Exercising smarter can be easily summed up in one sentence. Start with what your body is capable of doing, and then gradually do a bit more. The hardest part of this equation is knowing what you are capable of if you haven’t exercised in years. However, the answer to that is quite simple: very little! When it comes to benefits of exercise, they are not experienced from one day of intense activity but rather from a regular schedule of gradually progressive exercise over a period of months and years. The same rules apply even for a person that has already been exercising regularly for years if they have not been using a gradually progressive program of exercise. For example, a runner that has run three miles a day, three times a week for several years would not be advised to do an eight-mile run the next time they go out. Even though they may be in “good shape” this sudden increase in their exercise would most likely leave them with strained muscles, shin splints, or worse. As another example, a person that has done weight training for several years who can bench press 100 pounds for three sets of ten repetitions three times a week, decides to try using 150 pounds today. This large increase in weight could very easily lead to muscular or ligamentous strains in the back, neck, shoulder, elbow or wrist. In either scenario, the result from training “harder” is a two-week vacation from exercising and possibly much longer. Of course, almost everyone that has done exercise at any level can make these mistakes, and injuries can occur even when training smart, but especially for the person that is just getting back into exercise doing too much too fast is not, “smart.”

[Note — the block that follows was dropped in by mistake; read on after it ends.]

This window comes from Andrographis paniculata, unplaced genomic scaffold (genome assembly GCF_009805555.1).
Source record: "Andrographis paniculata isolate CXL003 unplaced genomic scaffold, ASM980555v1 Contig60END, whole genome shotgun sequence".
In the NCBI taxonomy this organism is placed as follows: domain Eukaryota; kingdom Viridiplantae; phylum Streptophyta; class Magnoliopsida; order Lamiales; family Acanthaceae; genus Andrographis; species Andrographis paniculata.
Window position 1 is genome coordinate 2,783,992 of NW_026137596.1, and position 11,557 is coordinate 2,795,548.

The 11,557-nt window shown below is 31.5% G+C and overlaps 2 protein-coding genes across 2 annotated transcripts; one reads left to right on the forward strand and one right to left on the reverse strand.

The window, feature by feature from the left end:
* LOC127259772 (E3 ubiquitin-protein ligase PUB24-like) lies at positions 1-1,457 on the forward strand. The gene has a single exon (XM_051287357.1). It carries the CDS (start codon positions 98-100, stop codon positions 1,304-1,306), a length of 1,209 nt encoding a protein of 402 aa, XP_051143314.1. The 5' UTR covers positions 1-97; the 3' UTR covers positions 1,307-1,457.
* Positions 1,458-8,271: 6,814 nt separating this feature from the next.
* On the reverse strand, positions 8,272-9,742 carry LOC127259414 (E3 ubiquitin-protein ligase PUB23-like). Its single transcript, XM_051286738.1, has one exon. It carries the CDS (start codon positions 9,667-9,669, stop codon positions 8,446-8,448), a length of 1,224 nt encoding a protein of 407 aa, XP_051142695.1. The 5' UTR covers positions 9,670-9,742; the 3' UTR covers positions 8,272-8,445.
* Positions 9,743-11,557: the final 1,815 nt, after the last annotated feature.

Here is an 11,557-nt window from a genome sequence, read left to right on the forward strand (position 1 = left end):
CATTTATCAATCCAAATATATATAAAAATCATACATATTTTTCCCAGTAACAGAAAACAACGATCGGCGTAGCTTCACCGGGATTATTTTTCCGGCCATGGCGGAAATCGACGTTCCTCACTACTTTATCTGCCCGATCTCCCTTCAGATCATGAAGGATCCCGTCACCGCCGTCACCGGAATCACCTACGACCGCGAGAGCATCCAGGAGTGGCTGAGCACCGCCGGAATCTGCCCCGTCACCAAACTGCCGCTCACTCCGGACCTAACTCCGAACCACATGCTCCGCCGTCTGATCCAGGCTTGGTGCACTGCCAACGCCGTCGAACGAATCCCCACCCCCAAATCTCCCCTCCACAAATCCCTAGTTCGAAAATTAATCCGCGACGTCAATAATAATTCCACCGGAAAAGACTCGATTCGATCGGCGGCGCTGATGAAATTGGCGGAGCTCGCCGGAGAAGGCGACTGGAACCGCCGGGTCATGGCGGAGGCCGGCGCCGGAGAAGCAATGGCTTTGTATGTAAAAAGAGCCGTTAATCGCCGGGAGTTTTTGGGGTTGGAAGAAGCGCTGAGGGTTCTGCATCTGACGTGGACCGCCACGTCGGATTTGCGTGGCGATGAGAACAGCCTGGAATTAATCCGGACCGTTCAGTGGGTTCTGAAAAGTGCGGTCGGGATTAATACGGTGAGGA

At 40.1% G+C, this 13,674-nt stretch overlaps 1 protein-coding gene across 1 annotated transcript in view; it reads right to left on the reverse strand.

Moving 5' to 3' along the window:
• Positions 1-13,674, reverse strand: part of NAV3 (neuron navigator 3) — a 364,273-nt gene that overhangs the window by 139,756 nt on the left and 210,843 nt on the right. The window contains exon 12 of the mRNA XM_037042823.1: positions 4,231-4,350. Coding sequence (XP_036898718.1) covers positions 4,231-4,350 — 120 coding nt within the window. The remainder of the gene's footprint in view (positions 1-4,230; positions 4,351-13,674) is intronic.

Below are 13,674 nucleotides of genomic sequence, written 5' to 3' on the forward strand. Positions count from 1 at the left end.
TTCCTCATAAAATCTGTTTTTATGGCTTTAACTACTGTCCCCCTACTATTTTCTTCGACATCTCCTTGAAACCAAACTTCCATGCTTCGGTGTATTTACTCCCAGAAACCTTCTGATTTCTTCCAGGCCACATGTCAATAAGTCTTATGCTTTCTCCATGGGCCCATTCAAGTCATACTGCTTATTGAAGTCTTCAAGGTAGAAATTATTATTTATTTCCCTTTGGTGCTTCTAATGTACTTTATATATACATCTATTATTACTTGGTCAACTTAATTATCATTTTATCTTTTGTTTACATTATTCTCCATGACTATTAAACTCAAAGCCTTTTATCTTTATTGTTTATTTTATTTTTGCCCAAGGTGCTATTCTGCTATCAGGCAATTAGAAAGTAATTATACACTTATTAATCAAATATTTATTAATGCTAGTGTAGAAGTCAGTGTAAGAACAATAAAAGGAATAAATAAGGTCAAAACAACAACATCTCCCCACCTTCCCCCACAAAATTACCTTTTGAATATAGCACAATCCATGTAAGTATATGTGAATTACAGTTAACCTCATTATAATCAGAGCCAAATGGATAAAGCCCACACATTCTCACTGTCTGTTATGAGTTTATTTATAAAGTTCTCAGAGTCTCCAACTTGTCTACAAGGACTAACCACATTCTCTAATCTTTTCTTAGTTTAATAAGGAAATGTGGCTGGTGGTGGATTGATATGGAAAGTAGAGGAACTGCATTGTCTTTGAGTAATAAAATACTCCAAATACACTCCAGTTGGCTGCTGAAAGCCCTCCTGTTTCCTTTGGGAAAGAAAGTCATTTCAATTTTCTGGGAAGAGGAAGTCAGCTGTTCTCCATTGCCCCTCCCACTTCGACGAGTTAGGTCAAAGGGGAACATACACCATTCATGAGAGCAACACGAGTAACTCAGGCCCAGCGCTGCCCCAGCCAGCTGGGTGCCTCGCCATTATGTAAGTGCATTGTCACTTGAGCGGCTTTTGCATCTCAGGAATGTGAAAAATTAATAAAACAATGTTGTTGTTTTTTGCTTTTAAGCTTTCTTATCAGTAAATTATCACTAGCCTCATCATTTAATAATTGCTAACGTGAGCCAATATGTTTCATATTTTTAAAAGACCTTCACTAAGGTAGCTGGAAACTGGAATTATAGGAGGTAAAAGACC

A Healthy Life Is A Marathon